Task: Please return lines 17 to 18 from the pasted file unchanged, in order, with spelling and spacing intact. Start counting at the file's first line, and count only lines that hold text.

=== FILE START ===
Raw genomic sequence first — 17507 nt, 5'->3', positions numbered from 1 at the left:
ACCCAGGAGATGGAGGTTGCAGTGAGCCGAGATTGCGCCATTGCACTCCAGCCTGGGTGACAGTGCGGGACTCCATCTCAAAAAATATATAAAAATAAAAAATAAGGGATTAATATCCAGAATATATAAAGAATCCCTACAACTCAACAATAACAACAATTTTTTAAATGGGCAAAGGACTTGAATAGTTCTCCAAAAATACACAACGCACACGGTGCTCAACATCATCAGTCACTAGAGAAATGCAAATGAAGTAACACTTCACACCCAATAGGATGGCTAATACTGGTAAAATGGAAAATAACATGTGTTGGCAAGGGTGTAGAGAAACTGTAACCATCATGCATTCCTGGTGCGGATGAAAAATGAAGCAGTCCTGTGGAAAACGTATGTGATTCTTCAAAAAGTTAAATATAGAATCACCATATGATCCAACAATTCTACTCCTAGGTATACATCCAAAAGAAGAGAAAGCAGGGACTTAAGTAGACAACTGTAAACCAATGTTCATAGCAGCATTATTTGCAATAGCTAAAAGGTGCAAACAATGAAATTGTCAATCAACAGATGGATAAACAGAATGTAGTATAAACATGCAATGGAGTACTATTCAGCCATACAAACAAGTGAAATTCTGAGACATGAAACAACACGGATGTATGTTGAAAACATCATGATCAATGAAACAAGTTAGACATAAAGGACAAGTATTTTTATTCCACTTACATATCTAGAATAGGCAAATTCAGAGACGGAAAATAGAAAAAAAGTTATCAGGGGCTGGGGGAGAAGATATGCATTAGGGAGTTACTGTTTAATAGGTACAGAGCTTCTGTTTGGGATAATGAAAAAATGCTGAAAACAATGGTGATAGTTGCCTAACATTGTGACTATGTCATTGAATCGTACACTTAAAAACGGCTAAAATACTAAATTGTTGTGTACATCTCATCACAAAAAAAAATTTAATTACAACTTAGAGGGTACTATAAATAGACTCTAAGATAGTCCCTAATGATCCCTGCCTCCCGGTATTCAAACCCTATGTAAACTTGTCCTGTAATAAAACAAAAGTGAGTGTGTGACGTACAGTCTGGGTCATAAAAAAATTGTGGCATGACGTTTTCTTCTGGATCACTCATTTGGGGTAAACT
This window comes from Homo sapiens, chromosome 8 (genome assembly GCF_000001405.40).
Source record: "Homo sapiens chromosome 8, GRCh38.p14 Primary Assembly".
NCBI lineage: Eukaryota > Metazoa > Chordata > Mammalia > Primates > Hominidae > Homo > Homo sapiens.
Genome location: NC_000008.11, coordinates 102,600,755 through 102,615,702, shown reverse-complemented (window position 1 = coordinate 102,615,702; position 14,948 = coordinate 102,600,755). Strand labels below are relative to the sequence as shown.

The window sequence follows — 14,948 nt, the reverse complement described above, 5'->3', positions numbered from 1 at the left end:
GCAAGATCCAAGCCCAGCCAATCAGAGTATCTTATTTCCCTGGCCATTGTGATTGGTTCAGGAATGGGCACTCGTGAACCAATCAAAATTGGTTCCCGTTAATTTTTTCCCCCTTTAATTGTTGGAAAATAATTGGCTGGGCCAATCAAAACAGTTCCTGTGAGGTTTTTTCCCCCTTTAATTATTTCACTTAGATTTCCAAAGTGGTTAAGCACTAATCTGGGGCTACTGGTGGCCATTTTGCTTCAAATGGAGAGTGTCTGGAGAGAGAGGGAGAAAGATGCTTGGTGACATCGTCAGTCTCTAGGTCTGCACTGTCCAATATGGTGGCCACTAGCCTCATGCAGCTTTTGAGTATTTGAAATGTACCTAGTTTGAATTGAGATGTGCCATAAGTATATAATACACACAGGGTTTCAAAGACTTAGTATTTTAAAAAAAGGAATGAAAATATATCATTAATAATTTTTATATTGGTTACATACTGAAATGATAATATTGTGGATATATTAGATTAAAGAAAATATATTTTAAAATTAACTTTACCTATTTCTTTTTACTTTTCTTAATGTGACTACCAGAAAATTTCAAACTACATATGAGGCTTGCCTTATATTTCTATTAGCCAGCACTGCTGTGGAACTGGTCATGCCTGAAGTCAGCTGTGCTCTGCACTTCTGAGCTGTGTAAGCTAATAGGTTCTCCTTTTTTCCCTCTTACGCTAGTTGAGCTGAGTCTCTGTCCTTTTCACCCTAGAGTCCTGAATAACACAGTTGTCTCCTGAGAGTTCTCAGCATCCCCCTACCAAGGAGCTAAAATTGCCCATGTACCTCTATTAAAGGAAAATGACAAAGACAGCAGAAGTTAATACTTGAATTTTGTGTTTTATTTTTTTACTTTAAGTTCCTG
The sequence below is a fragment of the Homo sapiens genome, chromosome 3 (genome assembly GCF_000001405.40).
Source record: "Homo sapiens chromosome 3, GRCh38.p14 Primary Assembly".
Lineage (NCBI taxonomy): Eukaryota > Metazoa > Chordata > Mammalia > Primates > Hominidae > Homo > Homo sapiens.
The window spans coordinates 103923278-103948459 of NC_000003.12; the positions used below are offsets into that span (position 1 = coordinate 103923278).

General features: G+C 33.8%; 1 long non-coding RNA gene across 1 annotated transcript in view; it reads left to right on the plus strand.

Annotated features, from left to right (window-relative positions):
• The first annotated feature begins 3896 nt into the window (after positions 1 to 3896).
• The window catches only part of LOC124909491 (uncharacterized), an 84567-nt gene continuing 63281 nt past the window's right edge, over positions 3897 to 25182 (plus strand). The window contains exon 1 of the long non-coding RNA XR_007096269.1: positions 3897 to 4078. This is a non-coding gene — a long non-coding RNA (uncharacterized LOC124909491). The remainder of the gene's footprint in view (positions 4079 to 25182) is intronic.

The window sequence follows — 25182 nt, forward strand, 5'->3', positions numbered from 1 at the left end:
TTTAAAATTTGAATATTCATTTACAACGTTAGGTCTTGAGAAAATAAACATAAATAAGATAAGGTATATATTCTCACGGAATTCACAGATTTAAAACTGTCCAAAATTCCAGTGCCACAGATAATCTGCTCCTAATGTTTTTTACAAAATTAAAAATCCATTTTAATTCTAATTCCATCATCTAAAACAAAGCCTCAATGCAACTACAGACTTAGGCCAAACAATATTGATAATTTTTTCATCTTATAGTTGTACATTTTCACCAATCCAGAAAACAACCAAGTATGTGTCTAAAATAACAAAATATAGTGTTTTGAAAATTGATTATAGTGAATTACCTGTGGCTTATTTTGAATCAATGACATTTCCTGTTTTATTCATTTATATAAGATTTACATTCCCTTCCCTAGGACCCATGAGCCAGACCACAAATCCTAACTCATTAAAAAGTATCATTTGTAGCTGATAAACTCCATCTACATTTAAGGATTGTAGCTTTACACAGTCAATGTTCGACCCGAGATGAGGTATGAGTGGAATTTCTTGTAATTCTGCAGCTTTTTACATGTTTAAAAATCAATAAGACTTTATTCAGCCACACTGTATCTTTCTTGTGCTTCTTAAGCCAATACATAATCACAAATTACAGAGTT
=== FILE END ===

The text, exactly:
The window sequence follows — 25182 nt, forward strand, 5'->3', positions numbered from 1 at the left end:
TTTAAAATTTGAATATTCATTTACAACGTTAGGTCTTGAGAAAATAAACATAAATAAGATAAGGTATATATTCTCACGGAATTCACAGATTTAAAACTGTCCAAAATTCCAGTGCCACAGATAATCTGCTCCTAATGTTTTTTACAAAATTAAAAATCCATTTTAATTCTAATTCCATCATCTAAAACAAAGCCTCAATGCAACTACAGACTTAGGCCAAACAATATTGATAATTTTTTCATCTTATAGTTGTACATTTTCACCAATCCAGAAAACAACCAAGTATGTGTCTAAAATAACAAAATATAGTGTTTTGAAAATTGATTATAGTGAATTACCTGTGGCTTATTTTGAATCAATGACATTTCCTGTTTTATTCATTTATATAAGATTTACATTCCCTTCCCTAGGACCCATGAGCCAGACCACAAATCCTAACTCATTAAAAAGTATCATTTGTAGCTGATAAACTCCATCTACATTTAAGGATTGTAGCTTTACACAGTCAATGTTCGACCCGAGATGAGGTATGAGTGGAATTTCTTGTAATTCTGCAGCTTTTTACATGTTTAAAAATCAATAAGACTTTATTCAGCCACACTGTATCTTTCTTGTGCTTCTTAAGCCAATACATAATCACAAATTACAGAGTT